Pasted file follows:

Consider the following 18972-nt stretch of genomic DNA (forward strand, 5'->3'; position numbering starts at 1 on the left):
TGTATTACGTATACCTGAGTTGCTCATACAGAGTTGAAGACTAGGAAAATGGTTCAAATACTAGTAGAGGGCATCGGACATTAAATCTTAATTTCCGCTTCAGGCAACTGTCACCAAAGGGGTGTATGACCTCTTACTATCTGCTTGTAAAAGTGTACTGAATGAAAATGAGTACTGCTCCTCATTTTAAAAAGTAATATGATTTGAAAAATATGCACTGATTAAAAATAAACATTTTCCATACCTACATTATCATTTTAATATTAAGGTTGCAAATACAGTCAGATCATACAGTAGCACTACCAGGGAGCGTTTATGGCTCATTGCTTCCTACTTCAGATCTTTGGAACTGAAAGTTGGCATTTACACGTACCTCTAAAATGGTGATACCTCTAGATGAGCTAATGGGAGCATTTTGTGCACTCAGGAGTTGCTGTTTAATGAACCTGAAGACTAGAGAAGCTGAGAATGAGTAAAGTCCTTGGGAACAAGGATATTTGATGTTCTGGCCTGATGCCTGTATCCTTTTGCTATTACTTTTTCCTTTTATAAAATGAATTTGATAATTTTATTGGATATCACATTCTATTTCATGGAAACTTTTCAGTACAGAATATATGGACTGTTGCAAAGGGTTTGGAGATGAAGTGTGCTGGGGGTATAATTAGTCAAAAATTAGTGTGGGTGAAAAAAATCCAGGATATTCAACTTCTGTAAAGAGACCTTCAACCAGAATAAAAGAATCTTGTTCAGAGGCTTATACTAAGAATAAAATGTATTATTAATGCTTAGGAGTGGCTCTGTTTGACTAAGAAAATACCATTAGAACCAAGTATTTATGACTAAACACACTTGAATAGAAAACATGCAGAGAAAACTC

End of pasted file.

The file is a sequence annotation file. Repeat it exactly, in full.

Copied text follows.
Consider the following 18972-nt stretch of genomic DNA (forward strand, 5'->3'; position numbering starts at 1 on the left):
TGTATTACGTATACCTGAGTTGCTCATACAGAGTTGAAGACTAGGAAAATGGTTCAAATACTAGTAGAGGGCATCGGACATTAAATCTTAATTTCCGCTTCAGGCAACTGTCACCAAAGGGGTGTATGACCTCTTACTATCTGCTTGTAAAAGTGTACTGAATGAAAATGAGTACTGCTCCTCATTTTAAAAAGTAATATGATTTGAAAAATATGCACTGATTAAAAATAAACATTTTCCATACCTACATTATCATTTTAATATTAAGGTTGCAAATACAGTCAGATCATACAGTAGCACTACCAGGGAGCGTTTATGGCTCATTGCTTCCTACTTCAGATCTTTGGAACTGAAAGTTGGCATTTACACGTACCTCTAAAATGGTGATACCTCTAGATGAGCTAATGGGAGCATTTTGTGCACTCAGGAGTTGCTGTTTAATGAACCTGAAGACTAGAGAAGCTGAGAATGAGTAAAGTCCTTGGGAACAAGGATATTTGATGTTCTGGCCTGATGCCTGTATCCTTTTGCTATTACTTTTTCCTTTTATAAAATGAATTTGATAATTTTATTGGATATCACATTCTATTTCATGGAAACTTTTCAGTACAGAATATATGGACTGTTGCAAAGGGTTTGGAGATGAAGTGTGCTGGGGGTATAATTAGTCAAAAATTAGTGTGGGTGAAAAAAATCCAGGATATTCAACTTCTGTAAAGAGACCTTCAACCAGAATAAAAGAATCTTGTTCAGAGGCTTATACTAAGAATAAAATGTATTATTAATGCTTAGGAGTGGCTCTGTTTGACTAAGAAAATACCATTAGAACCAAGTATTTATGACTAAACACACTTGAATAGAAAACATGCAGAGAAAACTC